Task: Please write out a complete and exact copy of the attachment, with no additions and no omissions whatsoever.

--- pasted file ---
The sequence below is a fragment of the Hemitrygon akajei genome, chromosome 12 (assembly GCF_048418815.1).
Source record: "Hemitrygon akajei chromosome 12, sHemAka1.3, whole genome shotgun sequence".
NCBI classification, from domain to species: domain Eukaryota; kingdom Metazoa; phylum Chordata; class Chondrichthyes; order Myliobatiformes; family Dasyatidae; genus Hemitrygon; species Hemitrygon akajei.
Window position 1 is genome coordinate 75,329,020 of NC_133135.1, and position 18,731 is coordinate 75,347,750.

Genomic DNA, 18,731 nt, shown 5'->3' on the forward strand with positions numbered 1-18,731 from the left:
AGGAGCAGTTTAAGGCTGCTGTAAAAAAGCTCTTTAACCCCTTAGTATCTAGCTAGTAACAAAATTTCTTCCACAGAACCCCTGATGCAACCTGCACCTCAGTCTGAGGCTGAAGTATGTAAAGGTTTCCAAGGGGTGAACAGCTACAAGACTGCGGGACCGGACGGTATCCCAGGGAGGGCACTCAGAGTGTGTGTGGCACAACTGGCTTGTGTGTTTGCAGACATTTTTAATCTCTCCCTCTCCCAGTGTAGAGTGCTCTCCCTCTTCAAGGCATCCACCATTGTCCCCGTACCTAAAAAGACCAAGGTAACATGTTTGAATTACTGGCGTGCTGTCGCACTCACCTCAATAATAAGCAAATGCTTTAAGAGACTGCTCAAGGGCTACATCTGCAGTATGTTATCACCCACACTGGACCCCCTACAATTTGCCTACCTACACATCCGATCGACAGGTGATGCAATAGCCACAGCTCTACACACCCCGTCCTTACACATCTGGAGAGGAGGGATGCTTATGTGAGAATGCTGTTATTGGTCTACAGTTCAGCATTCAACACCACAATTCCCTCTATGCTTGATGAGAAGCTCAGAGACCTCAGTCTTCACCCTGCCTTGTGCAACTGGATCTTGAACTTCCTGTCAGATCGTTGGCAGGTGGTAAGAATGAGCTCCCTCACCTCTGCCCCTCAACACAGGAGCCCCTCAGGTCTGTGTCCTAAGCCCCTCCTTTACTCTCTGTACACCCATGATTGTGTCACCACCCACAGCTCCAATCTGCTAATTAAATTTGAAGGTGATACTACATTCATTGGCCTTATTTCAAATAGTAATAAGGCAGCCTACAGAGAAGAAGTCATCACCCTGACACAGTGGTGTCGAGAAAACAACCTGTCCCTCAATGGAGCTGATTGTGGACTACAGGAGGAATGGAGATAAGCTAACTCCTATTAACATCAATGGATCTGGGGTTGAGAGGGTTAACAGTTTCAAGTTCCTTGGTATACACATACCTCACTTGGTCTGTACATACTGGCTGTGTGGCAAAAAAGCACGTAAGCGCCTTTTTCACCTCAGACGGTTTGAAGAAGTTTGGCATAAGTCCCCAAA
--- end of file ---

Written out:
The sequence below is a fragment of the Hemitrygon akajei genome, chromosome 12 (assembly GCF_048418815.1).
Source record: "Hemitrygon akajei chromosome 12, sHemAka1.3, whole genome shotgun sequence".
NCBI classification, from domain to species: domain Eukaryota; kingdom Metazoa; phylum Chordata; class Chondrichthyes; order Myliobatiformes; family Dasyatidae; genus Hemitrygon; species Hemitrygon akajei.
Window position 1 is genome coordinate 75,329,020 of NC_133135.1, and position 18,731 is coordinate 75,347,750.

Genomic DNA, 18,731 nt, shown 5'->3' on the forward strand with positions numbered 1-18,731 from the left:
AGGAGCAGTTTAAGGCTGCTGTAAAAAAGCTCTTTAACCCCTTAGTATCTAGCTAGTAACAAAATTTCTTCCACAGAACCCCTGATGCAACCTGCACCTCAGTCTGAGGCTGAAGTATGTAAAGGTTTCCAAGGGGTGAACAGCTACAAGACTGCGGGACCGGACGGTATCCCAGGGAGGGCACTCAGAGTGTGTGTGGCACAACTGGCTTGTGTGTTTGCAGACATTTTTAATCTCTCCCTCTCCCAGTGTAGAGTGCTCTCCCTCTTCAAGGCATCCACCATTGTCCCCGTACCTAAAAAGACCAAGGTAACATGTTTGAATTACTGGCGTGCTGTCGCACTCACCTCAATAATAAGCAAATGCTTTAAGAGACTGCTCAAGGGCTACATCTGCAGTATGTTATCACCCACACTGGACCCCCTACAATTTGCCTACCTACACATCCGATCGACAGGTGATGCAATAGCCACAGCTCTACACACCCCGTCCTTACACATCTGGAGAGGAGGGATGCTTATGTGAGAATGCTGTTATTGGTCTACAGTTCAGCATTCAACACCACAATTCCCTCTATGCTTGATGAGAAGCTCAGAGACCTCAGTCTTCACCCTGCCTTGTGCAACTGGATCTTGAACTTCCTGTCAGATCGTTGGCAGGTGGTAAGAATGAGCTCCCTCACCTCTGCCCCTCAACACAGGAGCCCCTCAGGTCTGTGTCCTAAGCCCCTCCTTTACTCTCTGTACACCCATGATTGTGTCACCACCCACAGCTCCAATCTGCTAATTAAATTTGAAGGTGATACTACATTCATTGGCCTTATTTCAAATAGTAATAAGGCAGCCTACAGAGAAGAAGTCATCACCCTGACACAGTGGTGTCGAGAAAACAACCTGTCCCTCAATGGAGCTGATTGTGGACTACAGGAGGAATGGAGATAAGCTAACTCCTATTAACATCAATGGATCTGGGGTTGAGAGGGTTAACAGTTTCAAGTTCCTTGGTATACACATACCTCACTTGGTCTGTACATACTGGCTGTGTGGCAAAAAAGCACGTAAGCGCCTTTTTCACCTCAGACGGTTTGAAGAAGTTTGGCATAAGTCCCCAAA